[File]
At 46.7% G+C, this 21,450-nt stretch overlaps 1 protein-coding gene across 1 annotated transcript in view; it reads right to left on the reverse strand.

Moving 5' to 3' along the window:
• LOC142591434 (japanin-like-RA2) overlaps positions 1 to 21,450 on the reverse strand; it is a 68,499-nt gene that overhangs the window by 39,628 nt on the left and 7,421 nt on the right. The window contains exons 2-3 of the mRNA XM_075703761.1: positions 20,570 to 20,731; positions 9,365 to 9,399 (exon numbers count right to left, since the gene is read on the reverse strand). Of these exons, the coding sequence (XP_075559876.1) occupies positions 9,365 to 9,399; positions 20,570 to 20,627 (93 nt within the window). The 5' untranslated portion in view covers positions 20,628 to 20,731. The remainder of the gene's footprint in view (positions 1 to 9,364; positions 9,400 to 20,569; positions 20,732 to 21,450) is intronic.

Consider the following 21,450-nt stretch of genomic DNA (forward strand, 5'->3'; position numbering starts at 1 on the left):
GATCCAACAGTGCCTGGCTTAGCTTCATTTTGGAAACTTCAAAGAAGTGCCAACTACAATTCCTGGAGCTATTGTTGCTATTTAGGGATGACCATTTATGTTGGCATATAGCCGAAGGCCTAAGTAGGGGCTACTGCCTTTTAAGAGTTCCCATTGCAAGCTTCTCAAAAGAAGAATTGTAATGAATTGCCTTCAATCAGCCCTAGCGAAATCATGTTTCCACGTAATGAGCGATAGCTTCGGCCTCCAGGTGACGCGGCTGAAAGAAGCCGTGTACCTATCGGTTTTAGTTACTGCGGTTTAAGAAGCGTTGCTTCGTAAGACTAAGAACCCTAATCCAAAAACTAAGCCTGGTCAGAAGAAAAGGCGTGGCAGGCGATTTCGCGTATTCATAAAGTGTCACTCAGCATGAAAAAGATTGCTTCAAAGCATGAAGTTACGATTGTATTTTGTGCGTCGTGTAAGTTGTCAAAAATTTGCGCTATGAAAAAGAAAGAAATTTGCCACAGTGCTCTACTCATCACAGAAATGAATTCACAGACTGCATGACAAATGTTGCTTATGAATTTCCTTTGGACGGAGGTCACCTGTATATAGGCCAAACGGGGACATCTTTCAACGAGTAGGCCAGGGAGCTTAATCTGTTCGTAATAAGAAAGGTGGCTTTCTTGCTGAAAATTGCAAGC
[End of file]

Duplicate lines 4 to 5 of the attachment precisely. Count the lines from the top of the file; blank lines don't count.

Consider the following 21,450-nt stretch of genomic DNA (forward strand, 5'->3'; position numbering starts at 1 on the left):
GATCCAACAGTGCCTGGCTTAGCTTCATTTTGGAAACTTCAAAGAAGTGCCAACTACAATTCCTGGAGCTATTGTTGCTATTTAGGGATGACCATTTATGTTGGCATATAGCCGAAGGCCTAAGTAGGGGCTACTGCCTTTTAAGAGTTCCCATTGCAAGCTTCTCAAAAGAAGAATTGTAATGAATTGCCTTCAATCAGCCCTAGCGAAATCATGTTTCCACGTAATGAGCGATAGCTTCGGCCTCCAGGTGACGCGGCTGAAAGAAGCCGTGTACCTATCGGTTTTAGTTACTGCGGTTTAAGAAGCGTTGCTTCGTAAGACTAAGAACCCTAATCCAAAAACTAAGCCTGGTCAGAAGAAAAGGCGTGGCAGGCGATTTCGCGTATTCATAAAGTGTCACTCAGCATGAAAAAGATTGCTTCAAAGCATGAAGTTACGATTGTATTTTGTGCGTCGTGTAAGTTGTCAAAAATTTGCGCTATGAAAAAGAAAGAAATTTGCCACAGTGCTCTACTCATCACAGAAATGAATTCACAGACTGCATGACAAATGTTGCTTATGAATTTCCTTTGGACGGAGGTCACCTGTATATAGGCCAAACGGGGACATCTTTCAACGAGTAGGCCAGGGAGCTTAATCTGTTCGTAATAAGAAAGGTGGCTTTCTTGCTGAAAATTGCAAGC